Even though this was put up a while back, I just thought I’d throw my two cents in.
The website is completely useless.

There are links for “To-do” and “Tasks” which in my mind are the same thing, yet to get to your classes, you need to go via “Show my Community Groups” which is a link at the very bottom of the pannel. You can go in via the “Faculties” page; though handilly when you log in, you’re not automatically redirected to the college homepage where you can find that link, you’re shown “Welcome to the ACT DET Connected Learning Community” and a bunch of links.

When my IT teacher tried to upload some cisco journals for us to access at home if we needed them, semesters one, two and three went in fine. Semester four not only wasn’t uploaded, but it was deleted from the student common drive so we couldn’t even access them at school. This is as opposed to something like MyClasses, where in six years of using it, I haven’t seen or heard of my teachers encounting such a failure.

The website is very, very poorly designed. My Yr. 10 Website Design class had higher standards than this site exhibits. CLC was waste of time to design and roll out, and will be a bigger waste of time to fix.

James-T-Kirk 5:32 pm 01 Jun 10

Just so you know – *now* marks the time when the old, snide JTK is back.

What Rubbish!

James-T-Kirk 5:32 pm 01 Jun 10

Wow – This looks like a really good thing, and a really bad thing at the same time.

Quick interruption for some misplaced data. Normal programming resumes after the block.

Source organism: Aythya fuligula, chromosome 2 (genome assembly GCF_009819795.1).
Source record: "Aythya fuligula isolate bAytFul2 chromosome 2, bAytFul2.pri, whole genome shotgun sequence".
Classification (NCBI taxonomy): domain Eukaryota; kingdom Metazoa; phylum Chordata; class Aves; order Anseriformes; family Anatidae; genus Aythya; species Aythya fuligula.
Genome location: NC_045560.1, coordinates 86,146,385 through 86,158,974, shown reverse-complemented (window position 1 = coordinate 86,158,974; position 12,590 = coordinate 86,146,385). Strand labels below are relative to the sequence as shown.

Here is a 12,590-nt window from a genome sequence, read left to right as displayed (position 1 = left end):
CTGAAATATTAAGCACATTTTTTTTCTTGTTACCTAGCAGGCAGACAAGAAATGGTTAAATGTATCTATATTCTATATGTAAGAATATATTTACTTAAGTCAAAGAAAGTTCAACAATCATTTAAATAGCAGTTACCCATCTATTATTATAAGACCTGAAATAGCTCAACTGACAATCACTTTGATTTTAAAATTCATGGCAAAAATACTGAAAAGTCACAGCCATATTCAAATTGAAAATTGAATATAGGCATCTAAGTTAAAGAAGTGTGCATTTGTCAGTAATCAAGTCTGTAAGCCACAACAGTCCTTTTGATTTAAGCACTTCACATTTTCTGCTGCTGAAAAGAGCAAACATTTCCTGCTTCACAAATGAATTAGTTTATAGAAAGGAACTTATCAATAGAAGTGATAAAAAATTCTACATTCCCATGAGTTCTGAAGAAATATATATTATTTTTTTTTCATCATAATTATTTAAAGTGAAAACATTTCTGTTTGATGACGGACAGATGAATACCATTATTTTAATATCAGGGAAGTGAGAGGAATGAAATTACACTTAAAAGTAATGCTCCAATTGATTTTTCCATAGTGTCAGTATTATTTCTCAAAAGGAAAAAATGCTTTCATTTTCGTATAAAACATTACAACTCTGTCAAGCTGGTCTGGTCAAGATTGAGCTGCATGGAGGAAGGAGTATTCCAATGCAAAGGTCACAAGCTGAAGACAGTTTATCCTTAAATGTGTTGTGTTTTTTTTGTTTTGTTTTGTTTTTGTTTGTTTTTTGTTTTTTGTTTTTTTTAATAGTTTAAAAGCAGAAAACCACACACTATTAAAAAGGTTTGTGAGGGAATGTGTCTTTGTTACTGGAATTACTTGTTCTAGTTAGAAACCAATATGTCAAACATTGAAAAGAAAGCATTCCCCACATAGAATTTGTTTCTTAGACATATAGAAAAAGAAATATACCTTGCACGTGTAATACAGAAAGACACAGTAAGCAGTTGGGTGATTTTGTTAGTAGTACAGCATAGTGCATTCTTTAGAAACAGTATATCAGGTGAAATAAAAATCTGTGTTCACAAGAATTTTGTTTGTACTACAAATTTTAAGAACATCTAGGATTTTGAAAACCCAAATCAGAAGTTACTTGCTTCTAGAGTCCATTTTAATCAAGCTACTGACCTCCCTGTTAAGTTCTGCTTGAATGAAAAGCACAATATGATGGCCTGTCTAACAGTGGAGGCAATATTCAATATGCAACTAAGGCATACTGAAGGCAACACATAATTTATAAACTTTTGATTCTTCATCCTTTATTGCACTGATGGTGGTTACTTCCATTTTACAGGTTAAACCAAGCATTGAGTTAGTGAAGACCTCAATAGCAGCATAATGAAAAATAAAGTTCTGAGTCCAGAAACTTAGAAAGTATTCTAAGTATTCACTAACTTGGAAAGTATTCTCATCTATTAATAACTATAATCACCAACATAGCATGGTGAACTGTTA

Firstly, those who have known me for a long time may be surprised – this is a serious post… I am JTK, not an impostor, really!

there are so many facets!

Firstly, transferring a University based online system where all of the content is online is amazing — When a teacher leaves, the IP that they have created for the class will continue to be online – Normally, when a teacher leaves, all of their class notes go with them, so the course is re-created by whatever new teacher appears. As this progresses, once the course has been created properly, we won’t need the actual teachers to expend effort to make classes. Evidently, the BSSS won’t allow podcasts, but that may change. Some teachers will love this, others will hate this.

WHOOT – a move from ‘school based curriculum’ where the teachers design a class based on their interpretation of the BSSS guidelines, to something more standard.

This leads to a significant positive, the class is able to be reviewed independently – that way, we can identify under performing teachers and provide them with assistance to fix whatever their problems are.

Now – there are a couple of interesting artifacts;

Given the recent changes to the school leaving age from 15 to 17, under the Learn or Earn initiative, the traditional role of year 11 and 12 has changed. 1) There is a child care role just like in High School where kids are expected to be physically at school, and 2) there is the education role, where kids are expected to learn stuff.

Previously, Year 11 and 12 was simply about learning, and those kids who didn’t want to be there were off at the mall, or down the coast, starting their budging careers.

How can this program provide benefit to kids when there is a *need* for them to be in class, or they are marked as absent. Remember – too many absences converts to a v-grade. And under the Earn or Learn initiative even if a kid has V-graded, they have to have their bum on a seat….. I would love to see an environment that fosters flexibility, so that the kid can do the check out job, as well as learn, flexibily – Like the CIT allows. It will be interesting to see how that pans out.